As part of the show, Scott created a new character, Ronald McDonald, that looked much different than the famed clown seen today.
This Ronald had a food tray for a hat and a paper cup for his nose, but Smith says corporation executives were able to see the possibilities for something even more iconic.
"Television in the 1950s and early 1960s really was a much more powerful media than it is today," he said. "There were very few channels available in most communities, so, if you had a children's program on, you had literally all the kids in a local community watching it."
Kroc recognized the possibilities of catering to families, especially because of something called "pester power," which is when kids keep whining about something until parents give it to them. So he decided to promote McDonald's to kids and families, Smith said.
"The initial target were families in the suburbs," he said. "Ray Kroc would fly over a community, look where the schools were, look where the new churches were being built and that's where he wanted McDonald's franchises."
It was a savvy maneuver since there were few food outlets in those suburbs.
"Ray Kroc thought, 'If I get all those children in here, they'll eat a lot of hamburgers' ... And indeed they did."
The man who gets the honor for creating the Ronald McDonald we know today is Michael Polakovs, a circus performer who performed with Ringling Brothers under the name "Coco the Clown." With the help of costume designer Max Weldy, Polakovs designed the outfit and makeup still in use today. He appeared in the first eight TV commercials featuring Ronald McDonald -- including one that aired during the first Super Bowl in 1967.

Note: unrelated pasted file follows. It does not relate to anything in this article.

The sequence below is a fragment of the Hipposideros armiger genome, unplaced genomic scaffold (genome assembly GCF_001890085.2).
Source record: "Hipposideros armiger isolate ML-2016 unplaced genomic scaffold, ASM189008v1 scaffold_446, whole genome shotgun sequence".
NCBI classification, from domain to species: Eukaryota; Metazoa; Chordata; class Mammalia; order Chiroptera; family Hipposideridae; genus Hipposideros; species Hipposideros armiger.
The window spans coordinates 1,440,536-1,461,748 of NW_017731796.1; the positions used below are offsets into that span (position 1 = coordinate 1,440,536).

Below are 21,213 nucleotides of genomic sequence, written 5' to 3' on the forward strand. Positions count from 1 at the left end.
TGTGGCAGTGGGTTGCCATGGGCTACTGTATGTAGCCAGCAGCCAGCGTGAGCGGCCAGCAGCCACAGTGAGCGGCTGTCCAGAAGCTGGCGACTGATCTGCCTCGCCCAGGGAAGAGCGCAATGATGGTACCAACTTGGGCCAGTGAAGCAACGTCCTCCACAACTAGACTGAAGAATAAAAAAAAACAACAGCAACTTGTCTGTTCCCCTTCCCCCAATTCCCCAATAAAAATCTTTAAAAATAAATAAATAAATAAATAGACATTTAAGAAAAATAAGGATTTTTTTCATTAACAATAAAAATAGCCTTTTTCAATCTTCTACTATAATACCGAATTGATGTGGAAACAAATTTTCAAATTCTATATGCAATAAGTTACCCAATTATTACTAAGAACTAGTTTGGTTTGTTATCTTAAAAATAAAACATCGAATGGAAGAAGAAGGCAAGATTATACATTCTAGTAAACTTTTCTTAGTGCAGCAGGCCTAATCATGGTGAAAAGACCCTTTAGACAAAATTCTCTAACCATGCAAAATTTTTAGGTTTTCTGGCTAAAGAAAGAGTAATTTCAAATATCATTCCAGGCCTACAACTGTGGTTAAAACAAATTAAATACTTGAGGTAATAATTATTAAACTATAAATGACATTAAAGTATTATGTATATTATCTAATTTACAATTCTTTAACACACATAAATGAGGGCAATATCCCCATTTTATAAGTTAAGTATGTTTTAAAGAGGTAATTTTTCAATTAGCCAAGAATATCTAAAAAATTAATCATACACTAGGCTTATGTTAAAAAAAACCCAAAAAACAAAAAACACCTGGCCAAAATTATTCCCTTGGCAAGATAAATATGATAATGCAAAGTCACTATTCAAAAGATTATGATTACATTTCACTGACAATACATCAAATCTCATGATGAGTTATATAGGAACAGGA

Polakovs died in 2009, but his widow, Hazel, said her late husband was always proud of the character.
"Coco was always proud to be a part of this," she said. "Anytime he was promoting Ringling and he got the chance he would promote Ronald McDonald together."
Thanks, in part, to Polakovs, Ronald McDonald's first national campaign was a landmark from a culinary and pop culture standpoint. Not only was it the first national campaign for any fast food operation, it was the first time the industry recognized children as its real target market -- and one it's been catering to ever since.
Though the clown has taken flak for marketing to children, Luray, the mother of two kids, 12 and 9, said Ronald McDonald has very little impact on her kids wanting to go to the restaurant.
"It's all about the toys," she said. "Sometimes, we just go and get the toys and skip the food."
But Smith said that Ronald McDonald is the drop in the water that started an ocean of change.
"It starts off with Ronald McDonald and the clown outfit," he said. "It goes from there into Playlands and then the Happy Meal that comes on in the 1970s and then to tie-ins with movies and toys associated with those tie-ins."
As for the outfit that started Luray on his journey? Turns out that it wasn't the first one on a national ad, but it does have significance for being one of the first costumes that was manufactured in bulk to send out to franchises around the country.
As such, it has historical significance. But while Luray believes Ronald McDonald deserves his pop culture props, she doubts that he will ever have the popular acclaim he once had.
"As a character, Ronald is too simple," she said. "He doesn't have the emotional impact to kids. He's not a superhero. He's just a clown. Plus, the Happy Meal tie-ins are what attracts the kid. He's competing with, say, Green Lantern and he's competing against his own food."